The Gumboot Rally is a twice-yearly event run in New Zealand by a small group of committed petrolheads. The purpose being to explore and enjoy the best lesser-travelled roads in New Zealand, see some out of the way places, join in a scavenger hunt and have a great time. Each event is themed and teams put in quite an effort dressing up themselves and their cars. The theme for the September 2019 rally was “Gumboot Rally Championship” and I was determined to bring Project Rusty along, as it’s basically a rally car.
Well, life intervened, and as the rally drew nearer I realised that my car wasn’t going to be up to a 2000+ kilometre trip over a weekend, it was still partly dismantled, and had no WoF. And I didn’t fancy rushing it and coming back from another Gumboot on the back of an AA truck like last year’s Taupo event. Adding to that disappointment, my daily driver Audi A4 decided its cam chain tensioners had had enough, and it wasn’t economically viable to repair.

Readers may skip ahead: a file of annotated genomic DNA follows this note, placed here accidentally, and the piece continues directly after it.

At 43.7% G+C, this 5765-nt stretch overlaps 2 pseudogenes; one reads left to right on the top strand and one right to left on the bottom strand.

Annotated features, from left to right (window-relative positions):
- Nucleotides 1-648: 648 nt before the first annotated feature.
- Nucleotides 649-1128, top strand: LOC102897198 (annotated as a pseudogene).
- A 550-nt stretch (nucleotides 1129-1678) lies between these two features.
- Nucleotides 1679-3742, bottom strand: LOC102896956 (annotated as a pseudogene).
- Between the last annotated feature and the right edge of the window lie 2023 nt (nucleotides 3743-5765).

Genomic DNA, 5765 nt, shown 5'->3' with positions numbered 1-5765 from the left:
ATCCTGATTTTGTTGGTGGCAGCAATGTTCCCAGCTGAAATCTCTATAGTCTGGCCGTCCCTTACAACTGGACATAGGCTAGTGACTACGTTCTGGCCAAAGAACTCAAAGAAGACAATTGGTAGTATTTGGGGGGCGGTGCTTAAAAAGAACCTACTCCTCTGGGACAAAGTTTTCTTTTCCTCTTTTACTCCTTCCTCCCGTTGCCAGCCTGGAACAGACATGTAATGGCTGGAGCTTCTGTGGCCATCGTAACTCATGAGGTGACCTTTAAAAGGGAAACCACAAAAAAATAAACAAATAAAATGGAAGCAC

I couldn’t do the Gumboot without a car, so I had a chat with our friends at Holden New Zealand, and they had a new Commodore VXR available that weekend. As long as we brought it back in one piece as it was going to be signwritten and used as a show car at the Supercars race the following week. I thought this was an excellent choice – the new Commodore is a great car which gets an unfair amount of negative comment online purely because it’s not the same as the old Aussie-built car.
My co-driver and I flew up to Auckland the day before the rally and Ubered to Schofield Holden in Newmarket, armed with our Gumboot Rally sponsor sticker pack and most of the items on the infamous Gumboot “what to bring” list. All we were missing was a jerry can. Purpose unknown.
It was pouring with rain when we arrived and the car was sitting outside – not the greatest for sticking decals on a car. We talked nicely to the detailing guys and they let us move the car indoors and helped us dry it off. Soon we had the stickers installed and we were on our way to our hotel for the night. But not before we had a chance to stand back and have a good look around the Commodore. Finished in Absolute Red, with 20” wheels and red Brembo calipers, the Commodore VXR is a great looking car. And I think the rally stickers really look the part too.